Inoculant is used to help various legumes produce their own nitrogen. The pea is a legume and can use the nitrogen released in the root nodules by the nitrogen fixing bacteria. Inoculate pea seed if it is the first time planting on a specific soil. Inoculate the seed if the soil has not been planted with peas for at least 5 years. The inoculation of peas with nodule bacteria boosts the crop significantly. It is reported that in some cases yield increase can be up to 100% compared to peas that were not inoculated. Using the wrong incolant can have no effect too. Soils with high organic content will have lower effect or reaction to an inoculant. In most cases it is poor soils that give the best results. Better results have also been found on acid soils compared to neutral pH soils.

Always use the correct Rhizobium specie as there is a special inoculants for each legume. Obtain the inoculant in South Africa or in the country where you farm. Never import an inoculant as it may carry bacteria of fungi that is a threat to your area. It can have devastating consequences.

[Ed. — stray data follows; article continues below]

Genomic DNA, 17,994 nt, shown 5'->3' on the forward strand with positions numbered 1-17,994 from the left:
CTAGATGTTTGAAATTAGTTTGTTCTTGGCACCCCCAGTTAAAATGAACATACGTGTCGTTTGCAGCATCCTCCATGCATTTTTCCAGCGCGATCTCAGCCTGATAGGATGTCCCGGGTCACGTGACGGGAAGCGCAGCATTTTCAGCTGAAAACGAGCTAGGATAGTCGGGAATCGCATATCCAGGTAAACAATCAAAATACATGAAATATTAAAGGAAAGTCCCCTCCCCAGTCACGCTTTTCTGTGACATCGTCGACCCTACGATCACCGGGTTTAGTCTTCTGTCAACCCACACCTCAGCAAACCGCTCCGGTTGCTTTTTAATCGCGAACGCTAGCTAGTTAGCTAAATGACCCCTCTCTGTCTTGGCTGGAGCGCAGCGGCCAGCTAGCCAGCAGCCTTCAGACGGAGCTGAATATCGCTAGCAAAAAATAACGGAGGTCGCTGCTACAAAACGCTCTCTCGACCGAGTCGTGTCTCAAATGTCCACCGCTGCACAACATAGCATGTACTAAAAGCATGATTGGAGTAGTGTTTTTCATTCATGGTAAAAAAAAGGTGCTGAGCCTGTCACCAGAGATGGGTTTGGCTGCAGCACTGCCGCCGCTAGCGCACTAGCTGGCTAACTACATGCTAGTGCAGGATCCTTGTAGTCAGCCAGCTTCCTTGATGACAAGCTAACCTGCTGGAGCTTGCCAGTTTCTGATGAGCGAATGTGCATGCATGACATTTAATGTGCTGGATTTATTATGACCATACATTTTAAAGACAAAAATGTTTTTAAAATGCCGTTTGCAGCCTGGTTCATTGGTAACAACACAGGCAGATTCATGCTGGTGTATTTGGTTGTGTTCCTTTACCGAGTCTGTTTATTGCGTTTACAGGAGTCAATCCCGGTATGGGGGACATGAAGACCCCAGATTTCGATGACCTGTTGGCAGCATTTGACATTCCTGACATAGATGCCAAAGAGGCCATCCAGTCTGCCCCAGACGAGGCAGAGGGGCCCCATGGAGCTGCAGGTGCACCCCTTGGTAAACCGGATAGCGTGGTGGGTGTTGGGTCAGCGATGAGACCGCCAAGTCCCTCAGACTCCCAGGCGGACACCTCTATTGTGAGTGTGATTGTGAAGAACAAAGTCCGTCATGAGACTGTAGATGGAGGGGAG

The average dosage rate for peas are 250g per 25kg of seed. Inoculation must be done immediately before planting. When treating seed a sticker should be used and seed must be dried in the shade before planting. Do not plant wet seed. it is important not to dry the seed in the sun. The application rate of the inoculant should be doubled it the seed is also treated to control certain soil pathogens. Seed dressing tends to make the inoculant less effective. Increase dosage to 500g per 25kg of seed.

Inoculants are very cheap but labour intensive. Many growers prefer to add a little extra nitrogen in the form of fertilizers than use an inoculant. I always think a little natural help with bacteria can do more good than harm does from increasing the salt content of the soil.